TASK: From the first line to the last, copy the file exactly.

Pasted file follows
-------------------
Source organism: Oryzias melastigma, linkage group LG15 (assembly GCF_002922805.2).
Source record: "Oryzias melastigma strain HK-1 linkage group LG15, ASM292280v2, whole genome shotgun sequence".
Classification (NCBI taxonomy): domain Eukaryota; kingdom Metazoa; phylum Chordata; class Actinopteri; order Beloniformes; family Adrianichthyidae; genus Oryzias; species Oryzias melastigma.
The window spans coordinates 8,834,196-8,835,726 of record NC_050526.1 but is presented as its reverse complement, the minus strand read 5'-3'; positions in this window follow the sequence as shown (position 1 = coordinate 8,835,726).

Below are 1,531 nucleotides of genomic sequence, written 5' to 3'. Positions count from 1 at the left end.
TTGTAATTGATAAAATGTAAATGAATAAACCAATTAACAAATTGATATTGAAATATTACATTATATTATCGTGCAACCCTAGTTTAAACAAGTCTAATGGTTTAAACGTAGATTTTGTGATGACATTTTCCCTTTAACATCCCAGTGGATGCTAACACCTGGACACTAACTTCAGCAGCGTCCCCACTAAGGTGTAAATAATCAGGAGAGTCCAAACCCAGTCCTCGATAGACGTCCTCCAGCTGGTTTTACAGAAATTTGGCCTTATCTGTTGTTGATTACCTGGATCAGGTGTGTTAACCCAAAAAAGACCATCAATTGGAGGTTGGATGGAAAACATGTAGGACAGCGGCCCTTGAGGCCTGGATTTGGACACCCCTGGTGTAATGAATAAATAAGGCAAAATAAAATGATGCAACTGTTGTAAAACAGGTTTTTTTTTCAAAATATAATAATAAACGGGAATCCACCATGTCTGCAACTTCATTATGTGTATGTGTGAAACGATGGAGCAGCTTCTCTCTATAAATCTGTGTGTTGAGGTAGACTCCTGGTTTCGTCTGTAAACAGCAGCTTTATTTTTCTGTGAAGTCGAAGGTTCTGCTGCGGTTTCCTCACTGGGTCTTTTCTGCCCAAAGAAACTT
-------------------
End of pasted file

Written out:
Source organism: Oryzias melastigma, linkage group LG15 (assembly GCF_002922805.2).
Source record: "Oryzias melastigma strain HK-1 linkage group LG15, ASM292280v2, whole genome shotgun sequence".
Classification (NCBI taxonomy): domain Eukaryota; kingdom Metazoa; phylum Chordata; class Actinopteri; order Beloniformes; family Adrianichthyidae; genus Oryzias; species Oryzias melastigma.
The window spans coordinates 8,834,196-8,835,726 of record NC_050526.1 but is presented as its reverse complement, the minus strand read 5'-3'; positions in this window follow the sequence as shown (position 1 = coordinate 8,835,726).

Below are 1,531 nucleotides of genomic sequence, written 5' to 3'. Positions count from 1 at the left end.
TTGTAATTGATAAAATGTAAATGAATAAACCAATTAACAAATTGATATTGAAATATTACATTATATTATCGTGCAACCCTAGTTTAAACAAGTCTAATGGTTTAAACGTAGATTTTGTGATGACATTTTCCCTTTAACATCCCAGTGGATGCTAACACCTGGACACTAACTTCAGCAGCGTCCCCACTAAGGTGTAAATAATCAGGAGAGTCCAAACCCAGTCCTCGATAGACGTCCTCCAGCTGGTTTTACAGAAATTTGGCCTTATCTGTTGTTGATTACCTGGATCAGGTGTGTTAACCCAAAAAAGACCATCAATTGGAGGTTGGATGGAAAACATGTAGGACAGCGGCCCTTGAGGCCTGGATTTGGACACCCCTGGTGTAATGAATAAATAAGGCAAAATAAAATGATGCAACTGTTGTAAAACAGGTTTTTTTTTCAAAATATAATAATAAACGGGAATCCACCATGTCTGCAACTTCATTATGTGTATGTGTGAAACGATGGAGCAGCTTCTCTCTATAAATCTGTGTGTTGAGGTAGACTCCTGGTTTCGTCTGTAAACAGCAGCTTTATTTTTCTGTGAAGTCGAAGGTTCTGCTGCGGTTTCCTCACTGGGTCTTTTCTGCCCAAAGAAACTT